The snowcapped mountains may be the most obvious scenic attraction, but there are plenty of other treats for the eye. A typical trek climbs out of the subtropical lowlands of terraced fields, oak and chestnut, through whistling stands of pine and forest of stately rhododendrons, until emerging through stunted birch or juniper into the treeless alpine  zone at the foot of the great peaks.
Trekking in Nepal is not like hiking through an uninhabited national park. Local people are constantly passing by on the trials, usually carrying extraordinarily heavy loads of unexpected items. And along many routes there are regularly spaced villages in which to pause and find shelter. In the villages you can meet people from a diversity of ethnic groups. The warm, outgoing nature, general friendliness and good humour of Nepalis is often noted by trekkers. Religious festivals can make trekking even more enjoyable and interesting.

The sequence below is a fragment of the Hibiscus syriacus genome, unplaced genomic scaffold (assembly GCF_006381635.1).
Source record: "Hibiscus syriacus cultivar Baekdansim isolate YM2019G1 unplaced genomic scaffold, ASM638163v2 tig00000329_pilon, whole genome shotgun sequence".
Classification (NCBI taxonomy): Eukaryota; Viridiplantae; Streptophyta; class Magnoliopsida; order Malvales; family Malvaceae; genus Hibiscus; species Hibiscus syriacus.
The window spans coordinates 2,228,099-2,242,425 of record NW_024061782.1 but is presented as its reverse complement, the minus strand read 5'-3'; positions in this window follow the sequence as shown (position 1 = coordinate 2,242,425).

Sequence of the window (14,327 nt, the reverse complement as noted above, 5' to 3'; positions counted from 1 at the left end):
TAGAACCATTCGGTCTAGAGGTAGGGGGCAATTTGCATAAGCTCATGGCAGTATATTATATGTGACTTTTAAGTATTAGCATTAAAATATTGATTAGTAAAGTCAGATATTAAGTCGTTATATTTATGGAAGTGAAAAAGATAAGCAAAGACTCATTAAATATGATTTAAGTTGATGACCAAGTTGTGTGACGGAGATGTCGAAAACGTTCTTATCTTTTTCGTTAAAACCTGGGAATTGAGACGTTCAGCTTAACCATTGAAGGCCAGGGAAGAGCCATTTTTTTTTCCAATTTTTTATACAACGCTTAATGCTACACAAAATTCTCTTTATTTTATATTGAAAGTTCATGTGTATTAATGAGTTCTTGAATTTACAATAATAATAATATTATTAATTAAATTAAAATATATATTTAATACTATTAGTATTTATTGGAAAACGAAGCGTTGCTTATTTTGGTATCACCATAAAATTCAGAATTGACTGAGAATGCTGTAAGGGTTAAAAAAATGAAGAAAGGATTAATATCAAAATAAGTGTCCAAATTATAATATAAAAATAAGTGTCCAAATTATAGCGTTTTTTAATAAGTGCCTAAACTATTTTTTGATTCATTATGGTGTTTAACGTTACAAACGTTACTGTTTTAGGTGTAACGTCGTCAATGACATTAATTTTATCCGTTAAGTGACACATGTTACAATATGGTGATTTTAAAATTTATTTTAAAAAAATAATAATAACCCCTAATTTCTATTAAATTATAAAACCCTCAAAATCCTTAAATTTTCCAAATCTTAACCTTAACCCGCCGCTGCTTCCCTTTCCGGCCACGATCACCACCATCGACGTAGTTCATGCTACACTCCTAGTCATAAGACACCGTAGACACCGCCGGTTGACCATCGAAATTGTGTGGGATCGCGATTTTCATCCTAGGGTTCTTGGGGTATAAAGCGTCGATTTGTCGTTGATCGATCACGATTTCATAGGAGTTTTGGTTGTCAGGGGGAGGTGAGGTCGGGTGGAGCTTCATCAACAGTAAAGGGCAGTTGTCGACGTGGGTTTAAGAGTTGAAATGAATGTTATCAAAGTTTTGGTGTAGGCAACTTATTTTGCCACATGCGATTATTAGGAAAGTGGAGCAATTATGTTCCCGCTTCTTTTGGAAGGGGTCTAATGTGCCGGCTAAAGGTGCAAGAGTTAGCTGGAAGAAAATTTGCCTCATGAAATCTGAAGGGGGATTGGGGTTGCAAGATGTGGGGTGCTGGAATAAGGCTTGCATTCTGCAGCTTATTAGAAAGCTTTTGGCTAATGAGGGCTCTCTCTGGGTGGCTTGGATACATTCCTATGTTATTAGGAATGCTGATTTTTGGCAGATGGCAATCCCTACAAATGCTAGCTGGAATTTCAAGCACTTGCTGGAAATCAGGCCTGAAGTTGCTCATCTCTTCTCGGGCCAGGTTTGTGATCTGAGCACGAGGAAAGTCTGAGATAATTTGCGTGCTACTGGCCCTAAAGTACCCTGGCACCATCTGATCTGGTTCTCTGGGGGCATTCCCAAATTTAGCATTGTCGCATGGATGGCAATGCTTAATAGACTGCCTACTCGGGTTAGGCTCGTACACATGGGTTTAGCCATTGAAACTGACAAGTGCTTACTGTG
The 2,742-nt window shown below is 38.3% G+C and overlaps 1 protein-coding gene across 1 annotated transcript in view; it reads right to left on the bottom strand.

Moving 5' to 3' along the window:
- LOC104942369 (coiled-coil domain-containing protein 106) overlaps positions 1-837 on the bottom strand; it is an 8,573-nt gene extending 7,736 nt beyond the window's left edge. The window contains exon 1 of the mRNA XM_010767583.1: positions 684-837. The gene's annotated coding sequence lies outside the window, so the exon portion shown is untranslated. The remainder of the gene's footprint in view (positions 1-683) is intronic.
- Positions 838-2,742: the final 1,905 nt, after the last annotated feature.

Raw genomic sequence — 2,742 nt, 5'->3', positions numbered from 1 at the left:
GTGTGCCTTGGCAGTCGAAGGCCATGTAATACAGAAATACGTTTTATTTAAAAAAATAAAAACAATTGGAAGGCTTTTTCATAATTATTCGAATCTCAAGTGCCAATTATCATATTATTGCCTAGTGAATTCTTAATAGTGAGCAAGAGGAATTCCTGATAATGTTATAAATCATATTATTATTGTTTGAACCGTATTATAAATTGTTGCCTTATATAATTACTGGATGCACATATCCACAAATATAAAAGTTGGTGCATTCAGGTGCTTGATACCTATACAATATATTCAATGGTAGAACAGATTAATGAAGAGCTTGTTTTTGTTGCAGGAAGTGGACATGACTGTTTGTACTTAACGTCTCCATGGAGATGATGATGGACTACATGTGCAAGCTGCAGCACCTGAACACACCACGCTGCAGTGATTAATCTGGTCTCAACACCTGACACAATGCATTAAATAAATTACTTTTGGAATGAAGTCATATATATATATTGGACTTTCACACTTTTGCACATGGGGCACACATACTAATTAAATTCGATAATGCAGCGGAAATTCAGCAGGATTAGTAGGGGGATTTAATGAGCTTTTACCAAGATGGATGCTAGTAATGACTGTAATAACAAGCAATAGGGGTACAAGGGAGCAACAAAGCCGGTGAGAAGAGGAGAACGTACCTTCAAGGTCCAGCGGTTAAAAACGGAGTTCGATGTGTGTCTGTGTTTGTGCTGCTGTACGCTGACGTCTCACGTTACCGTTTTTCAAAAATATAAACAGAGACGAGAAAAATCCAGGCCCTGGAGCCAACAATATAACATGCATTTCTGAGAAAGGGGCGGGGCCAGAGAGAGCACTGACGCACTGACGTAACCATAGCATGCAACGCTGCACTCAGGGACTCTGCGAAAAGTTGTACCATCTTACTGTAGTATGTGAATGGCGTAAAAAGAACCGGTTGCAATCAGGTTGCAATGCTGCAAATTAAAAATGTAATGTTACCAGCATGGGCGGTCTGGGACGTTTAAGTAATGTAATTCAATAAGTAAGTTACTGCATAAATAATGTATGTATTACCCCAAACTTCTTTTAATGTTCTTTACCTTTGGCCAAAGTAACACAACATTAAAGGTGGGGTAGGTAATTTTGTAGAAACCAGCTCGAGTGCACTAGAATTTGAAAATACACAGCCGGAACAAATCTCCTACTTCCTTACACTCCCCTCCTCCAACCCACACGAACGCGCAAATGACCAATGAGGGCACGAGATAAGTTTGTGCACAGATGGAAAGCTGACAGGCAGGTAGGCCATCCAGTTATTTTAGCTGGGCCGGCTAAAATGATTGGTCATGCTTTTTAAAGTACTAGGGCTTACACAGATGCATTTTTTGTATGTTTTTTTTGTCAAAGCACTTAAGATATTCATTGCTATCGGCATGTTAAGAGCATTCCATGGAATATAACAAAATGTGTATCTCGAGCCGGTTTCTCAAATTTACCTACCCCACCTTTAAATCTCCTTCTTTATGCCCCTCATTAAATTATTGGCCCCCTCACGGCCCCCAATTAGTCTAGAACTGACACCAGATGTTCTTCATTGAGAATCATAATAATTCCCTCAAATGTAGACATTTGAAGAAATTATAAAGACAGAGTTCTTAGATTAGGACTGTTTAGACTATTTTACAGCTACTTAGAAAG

Everybody knows of Mt Everest and that’s the simple reason why the Everest Base Camp Trek is so popular. The trek has a number of stunning attractions; not least of these is being able to say you’ve visited the highest mountain in the world. In addition there’s the spectacular scenery and the outgoing Sherpa people of the Solu Khumbu, the region where Mt Everest and its attendant lesser peaks are located.
            It's not until you get right onto the Solu Khumbu region that the Everest trek really gets interesting. The first part of the trek is not only a hard slog, but is also pretty sparse in the breathtaking-views department. The trek doesn't follow valleys as the Annapurna treks do. Instead the Everest trek cuts across the valleys. So for day after day it's a tiring process of dropping down one side of a steep valley and climbing up again on the other. By the time you reach the base camp your ascents will total almost 9000m – the full height of Everest from sea level.